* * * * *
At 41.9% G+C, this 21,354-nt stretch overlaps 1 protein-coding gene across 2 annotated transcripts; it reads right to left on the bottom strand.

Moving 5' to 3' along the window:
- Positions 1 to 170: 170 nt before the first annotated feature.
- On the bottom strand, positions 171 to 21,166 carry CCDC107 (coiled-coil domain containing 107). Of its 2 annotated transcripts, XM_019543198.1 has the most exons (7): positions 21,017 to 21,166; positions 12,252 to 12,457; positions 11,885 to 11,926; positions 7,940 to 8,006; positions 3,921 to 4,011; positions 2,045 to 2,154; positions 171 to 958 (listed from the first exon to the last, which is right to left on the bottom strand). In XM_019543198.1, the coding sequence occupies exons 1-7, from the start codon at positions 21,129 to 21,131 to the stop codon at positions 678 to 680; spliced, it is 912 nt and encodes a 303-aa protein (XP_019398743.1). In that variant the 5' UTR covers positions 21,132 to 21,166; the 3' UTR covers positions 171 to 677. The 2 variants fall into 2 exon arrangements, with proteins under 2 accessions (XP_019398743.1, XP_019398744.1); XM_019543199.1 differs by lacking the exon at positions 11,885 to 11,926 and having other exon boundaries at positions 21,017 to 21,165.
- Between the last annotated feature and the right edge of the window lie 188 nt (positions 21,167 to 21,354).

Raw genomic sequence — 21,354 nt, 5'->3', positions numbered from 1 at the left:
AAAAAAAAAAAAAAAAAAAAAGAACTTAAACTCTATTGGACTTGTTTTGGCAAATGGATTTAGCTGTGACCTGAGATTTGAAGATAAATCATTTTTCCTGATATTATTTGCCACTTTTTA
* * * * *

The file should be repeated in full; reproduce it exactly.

At 41.9% G+C, this 21,354-nt stretch overlaps 1 protein-coding gene across 2 annotated transcripts; it reads right to left on the bottom strand.

Moving 5' to 3' along the window:
- Positions 1 to 170: 170 nt before the first annotated feature.
- On the bottom strand, positions 171 to 21,166 carry CCDC107 (coiled-coil domain containing 107). Of its 2 annotated transcripts, XM_019543198.1 has the most exons (7): positions 21,017 to 21,166; positions 12,252 to 12,457; positions 11,885 to 11,926; positions 7,940 to 8,006; positions 3,921 to 4,011; positions 2,045 to 2,154; positions 171 to 958 (listed from the first exon to the last, which is right to left on the bottom strand). In XM_019543198.1, the coding sequence occupies exons 1-7, from the start codon at positions 21,129 to 21,131 to the stop codon at positions 678 to 680; spliced, it is 912 nt and encodes a 303-aa protein (XP_019398743.1). In that variant the 5' UTR covers positions 21,132 to 21,166; the 3' UTR covers positions 171 to 677. The 2 variants fall into 2 exon arrangements, with proteins under 2 accessions (XP_019398743.1, XP_019398744.1); XM_019543199.1 differs by lacking the exon at positions 11,885 to 11,926 and having other exon boundaries at positions 21,017 to 21,165.
- Between the last annotated feature and the right edge of the window lie 188 nt (positions 21,167 to 21,354).

Raw genomic sequence — 21,354 nt, 5'->3', positions numbered from 1 at the left:
AAAAAAAAAAAAAAAAAAAAAGAACTTAAACTCTATTGGACTTGTTTTGGCAAATGGATTTAGCTGTGACCTGAGATTTGAAGATAAATCATTTTTCCTGATATTATTTGCCACTTTTTA